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UMSL Faculty Publishing Toolkit

Information about scholarly publishing for researchers at the University of Missouri-St. Louis

Journal-level Metrics

Journal-level metrics help measure the impact or importance of a journal in a field. The factors calculate the numbers of articles published per year and the number of citations to articles published in that particular journal.

Where can I find journal-level metrics?

The research tool Journal Citation Reports (JCR) is a tool that allows you to evaluate and compare journal impact factors using citation data, as well as review journal titles and key performance indicators in categories of academic disciplines.  JCR can be accessed individually or through the library's Web of Science database. 

  1. Go to Journal Citation Reports
  2. Once in Journal Citation Reports, search for a journal (or browse by journal or category)

  3. On the journal profile page, scroll down to the Key Indicators box
  4. Although the Journal Impact Factor (JIF) is listed throughout the journal profile page, the "Key Indicators" box lists both the current JIF and 5-year impact factor, as well as other influence metrics such as Eigenfactor and Article Influence scores.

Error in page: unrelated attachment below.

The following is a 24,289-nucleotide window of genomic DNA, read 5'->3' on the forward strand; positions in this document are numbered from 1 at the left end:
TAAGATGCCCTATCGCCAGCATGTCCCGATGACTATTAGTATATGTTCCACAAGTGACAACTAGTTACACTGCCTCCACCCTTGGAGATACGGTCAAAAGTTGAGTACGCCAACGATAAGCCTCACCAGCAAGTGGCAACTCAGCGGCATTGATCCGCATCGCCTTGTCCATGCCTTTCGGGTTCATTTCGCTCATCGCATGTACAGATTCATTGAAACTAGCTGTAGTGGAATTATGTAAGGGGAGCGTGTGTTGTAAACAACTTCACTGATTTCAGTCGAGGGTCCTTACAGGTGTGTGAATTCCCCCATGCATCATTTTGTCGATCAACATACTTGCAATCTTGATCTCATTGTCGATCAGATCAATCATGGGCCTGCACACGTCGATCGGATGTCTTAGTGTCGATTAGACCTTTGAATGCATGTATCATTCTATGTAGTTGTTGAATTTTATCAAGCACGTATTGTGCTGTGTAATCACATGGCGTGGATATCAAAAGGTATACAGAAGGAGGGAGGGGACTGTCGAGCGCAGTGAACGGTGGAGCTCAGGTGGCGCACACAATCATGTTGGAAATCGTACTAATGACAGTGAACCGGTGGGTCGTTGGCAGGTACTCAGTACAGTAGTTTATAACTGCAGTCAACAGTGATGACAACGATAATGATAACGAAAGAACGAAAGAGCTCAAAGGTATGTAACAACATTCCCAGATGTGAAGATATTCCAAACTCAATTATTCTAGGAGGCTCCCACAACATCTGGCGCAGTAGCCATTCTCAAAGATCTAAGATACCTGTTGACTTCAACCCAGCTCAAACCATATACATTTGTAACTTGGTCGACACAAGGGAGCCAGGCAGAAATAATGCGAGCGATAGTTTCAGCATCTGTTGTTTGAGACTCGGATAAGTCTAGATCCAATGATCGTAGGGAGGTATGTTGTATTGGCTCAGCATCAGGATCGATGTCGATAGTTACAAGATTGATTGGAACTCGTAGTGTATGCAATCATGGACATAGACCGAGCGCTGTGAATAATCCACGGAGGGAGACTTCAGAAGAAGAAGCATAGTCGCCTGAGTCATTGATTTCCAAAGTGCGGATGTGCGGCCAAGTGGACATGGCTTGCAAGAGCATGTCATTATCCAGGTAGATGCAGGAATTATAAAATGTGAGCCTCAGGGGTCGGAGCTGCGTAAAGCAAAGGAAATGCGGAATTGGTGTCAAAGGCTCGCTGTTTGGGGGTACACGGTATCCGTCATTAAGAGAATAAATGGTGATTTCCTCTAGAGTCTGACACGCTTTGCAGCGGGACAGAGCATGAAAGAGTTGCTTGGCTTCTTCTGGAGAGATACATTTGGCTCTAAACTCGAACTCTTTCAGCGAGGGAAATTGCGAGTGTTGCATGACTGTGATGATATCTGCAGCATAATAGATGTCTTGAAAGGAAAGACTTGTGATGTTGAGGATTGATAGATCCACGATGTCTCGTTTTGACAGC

JCR only calculates citations for publications that are indexed by Web of Science and includes few journals from the Humanities. In addition, journals need to be in existence for at least 3 years before receiving its first impact factor which may be problematic for fast moving areas.

CiteScore is a simple way of measuring the citation impact of sources available in Scopus, such as journals, by simply averaging the number of citations per document that a title receives over a three-year period.  For more information about CiteScore, please see How are CiteScore Metrics used in Scopus?

  1. Go to CiteScore
  2. Once in CiteScore, search for a journal

  3. On the result page you can view the CiteScore metric, as well as other journal metrics such as SNIP and SJR

  4. Clicking on the journal title will bring you to the journal details page, where you can view the CiteScore, as well as CiteScore rank & trend, and CiteScore Tracker


CiteScore counts all documents listed in Scopus, including letters and editorials. Some in the scholarly community believe this can dilute results, but others believe all documents have the potential to attract citations and therefore should be included.  

A freely accessible tool, Google Scholar Metrics, ranks journals by five-year h-indexes and h-median indexes in 9 different languages. You can sort by both broad categories and subcategories.

  1. Go to Google Scholar Metrics
  2. Select Categories and choose an academic discipline
  3. To limit even further, select Subcategories


Google Scholar Metrics is limited to articles indexed in Google Scholar and will only display the top 20 journals for each subject category. Additionally, there is no historical data.